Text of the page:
Chatham Casts Net For Shark Barrier Study

By: Cape Cod Chronicle

Topics: Sharks

This photo taken by spotter plane pilot Wayne Davis shows sharks stalking seals just off the outer beach. Concern that sharks could follow seals into Oyster Pond prompted the town to investigate a protective barrier at the swimming beach there. WAYNE DAVIS/ATLANTIC WHITE SHARK CONSERVANCY PHOTO

CHATHAM – All options are on the table when it comes to a shark barrier to protect Oyster Pond Beach.

The town this week issued a request for proposals for a feasibility study of a barrier to protect swimmers at the beach, which is often used by families and children and is the location of town swimming lessons. The town has not ruled out any particular technology or form of barrier, according to Natural Resources Director Robert Duncanson.

Selectmen voted in November to investigate use of a net or barrier around the swimming area at the beach after residents raised concerns about seals being spotted off the beach. Although there have been no reports of sharks in Oyster Pond, if seals are there, their predators could be also, selectmen were told.

The study is separate from a regional project examining ways to improve shark safety. Six Outer Cape towns, including Chatham, and the Cape Cod National Seashore and Atlantic White Shark Conservancy are participating in the $49,950 investigation by the Woods Hole Group. Chatham officials initially thought that project could include the Oyster Pond barrier, but the larger study is not expected to be completed until September and wanted to have a recommendation available for Oyster Pond by the coming season.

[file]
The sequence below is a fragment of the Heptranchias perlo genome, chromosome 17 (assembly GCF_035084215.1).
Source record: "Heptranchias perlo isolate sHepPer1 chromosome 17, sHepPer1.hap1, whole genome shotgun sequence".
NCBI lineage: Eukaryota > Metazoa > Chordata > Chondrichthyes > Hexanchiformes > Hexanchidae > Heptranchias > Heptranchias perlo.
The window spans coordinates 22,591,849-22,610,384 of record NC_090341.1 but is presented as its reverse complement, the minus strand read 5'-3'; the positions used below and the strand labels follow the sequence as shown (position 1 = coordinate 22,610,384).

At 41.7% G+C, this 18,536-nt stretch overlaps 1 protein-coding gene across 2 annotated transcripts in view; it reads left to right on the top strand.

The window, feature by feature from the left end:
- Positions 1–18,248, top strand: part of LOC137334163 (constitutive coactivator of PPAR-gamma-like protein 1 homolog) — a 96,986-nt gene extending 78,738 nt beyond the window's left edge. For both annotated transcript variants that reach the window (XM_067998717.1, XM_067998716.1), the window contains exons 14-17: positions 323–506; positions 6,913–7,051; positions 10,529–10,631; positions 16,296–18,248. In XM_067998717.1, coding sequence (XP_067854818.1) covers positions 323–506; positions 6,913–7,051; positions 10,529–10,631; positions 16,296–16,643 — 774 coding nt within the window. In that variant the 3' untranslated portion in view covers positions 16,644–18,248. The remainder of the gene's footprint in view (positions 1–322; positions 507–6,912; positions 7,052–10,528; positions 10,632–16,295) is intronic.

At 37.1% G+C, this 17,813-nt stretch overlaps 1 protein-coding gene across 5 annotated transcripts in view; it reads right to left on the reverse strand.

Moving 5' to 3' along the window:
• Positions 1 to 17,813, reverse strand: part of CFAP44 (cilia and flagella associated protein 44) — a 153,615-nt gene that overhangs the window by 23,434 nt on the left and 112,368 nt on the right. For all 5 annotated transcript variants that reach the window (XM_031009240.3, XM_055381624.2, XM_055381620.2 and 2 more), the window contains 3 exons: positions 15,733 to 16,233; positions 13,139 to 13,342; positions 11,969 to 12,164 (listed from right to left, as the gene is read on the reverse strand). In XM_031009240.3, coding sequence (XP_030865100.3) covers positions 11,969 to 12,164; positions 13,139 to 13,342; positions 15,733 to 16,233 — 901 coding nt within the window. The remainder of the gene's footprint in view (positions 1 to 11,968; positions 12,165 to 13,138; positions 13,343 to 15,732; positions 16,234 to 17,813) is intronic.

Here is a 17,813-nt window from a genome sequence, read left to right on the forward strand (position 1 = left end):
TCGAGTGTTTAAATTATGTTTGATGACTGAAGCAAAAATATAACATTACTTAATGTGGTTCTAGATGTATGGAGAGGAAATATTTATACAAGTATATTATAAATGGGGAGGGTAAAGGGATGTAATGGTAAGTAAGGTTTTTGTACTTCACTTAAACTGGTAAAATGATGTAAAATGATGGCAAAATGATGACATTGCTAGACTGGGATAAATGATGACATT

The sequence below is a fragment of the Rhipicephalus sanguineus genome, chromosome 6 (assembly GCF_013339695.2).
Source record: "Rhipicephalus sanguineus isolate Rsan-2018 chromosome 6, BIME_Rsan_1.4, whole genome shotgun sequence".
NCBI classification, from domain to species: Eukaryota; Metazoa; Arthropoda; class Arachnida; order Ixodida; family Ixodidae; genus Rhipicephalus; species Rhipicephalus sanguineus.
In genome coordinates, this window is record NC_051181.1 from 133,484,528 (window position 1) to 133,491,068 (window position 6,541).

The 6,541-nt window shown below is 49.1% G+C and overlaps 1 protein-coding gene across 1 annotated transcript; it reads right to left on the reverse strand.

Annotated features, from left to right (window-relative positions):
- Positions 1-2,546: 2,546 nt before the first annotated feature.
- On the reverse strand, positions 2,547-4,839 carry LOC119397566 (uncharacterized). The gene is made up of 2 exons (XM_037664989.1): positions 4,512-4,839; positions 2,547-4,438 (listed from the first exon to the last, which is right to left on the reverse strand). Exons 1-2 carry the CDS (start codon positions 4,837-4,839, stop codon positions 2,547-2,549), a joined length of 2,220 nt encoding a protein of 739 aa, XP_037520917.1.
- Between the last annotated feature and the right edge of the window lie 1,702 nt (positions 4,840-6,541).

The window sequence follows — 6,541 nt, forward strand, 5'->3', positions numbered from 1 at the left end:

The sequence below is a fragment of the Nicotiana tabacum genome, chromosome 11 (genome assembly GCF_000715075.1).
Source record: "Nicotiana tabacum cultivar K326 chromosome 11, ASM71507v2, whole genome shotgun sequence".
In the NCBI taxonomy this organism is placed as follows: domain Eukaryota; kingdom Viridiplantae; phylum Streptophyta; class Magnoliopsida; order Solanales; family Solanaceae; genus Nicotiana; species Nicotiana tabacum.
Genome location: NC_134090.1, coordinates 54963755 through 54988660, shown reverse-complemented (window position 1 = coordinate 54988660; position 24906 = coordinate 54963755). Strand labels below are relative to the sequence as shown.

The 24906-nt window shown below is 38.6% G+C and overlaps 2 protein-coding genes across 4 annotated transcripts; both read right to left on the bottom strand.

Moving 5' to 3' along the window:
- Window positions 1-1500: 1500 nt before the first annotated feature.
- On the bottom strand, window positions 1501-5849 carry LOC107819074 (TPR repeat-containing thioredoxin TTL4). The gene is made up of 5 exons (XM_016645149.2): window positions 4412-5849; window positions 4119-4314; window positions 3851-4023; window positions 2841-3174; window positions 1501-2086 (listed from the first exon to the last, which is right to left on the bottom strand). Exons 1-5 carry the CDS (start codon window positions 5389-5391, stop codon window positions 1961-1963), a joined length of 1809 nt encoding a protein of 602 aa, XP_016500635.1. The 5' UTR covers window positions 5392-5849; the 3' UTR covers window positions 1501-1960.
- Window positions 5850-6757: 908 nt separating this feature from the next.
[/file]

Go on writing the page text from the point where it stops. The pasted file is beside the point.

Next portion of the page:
Proposals are due March 11, and a final report will be due 45 days after the chosen contractor is given notice to proceed.

Oyster Pond is a tidal salt pond at the head of the Stage Harbor system; the beach is located at the corner of Stage Harbor Road and Pond Street. Two swimming floats located just offshore will be included within the barrier protected area. The study will evaluate suitability of a shark barrier for the location, design, availability, material, installation, inspection and maintenance requirements, ecosystem impacts, impacts on other users, permitting and cost, according to a press release.

Barrier alternatives being investigated as part of the Woods Hole Group study, some of which have been used in other locations, include plastic mesh enclosures, nets, bubble nets, simulated kelp forest and magnetic post arrays. That study is also looking at technology such as sonar and other types of electronic buoy warning systems and deterrents.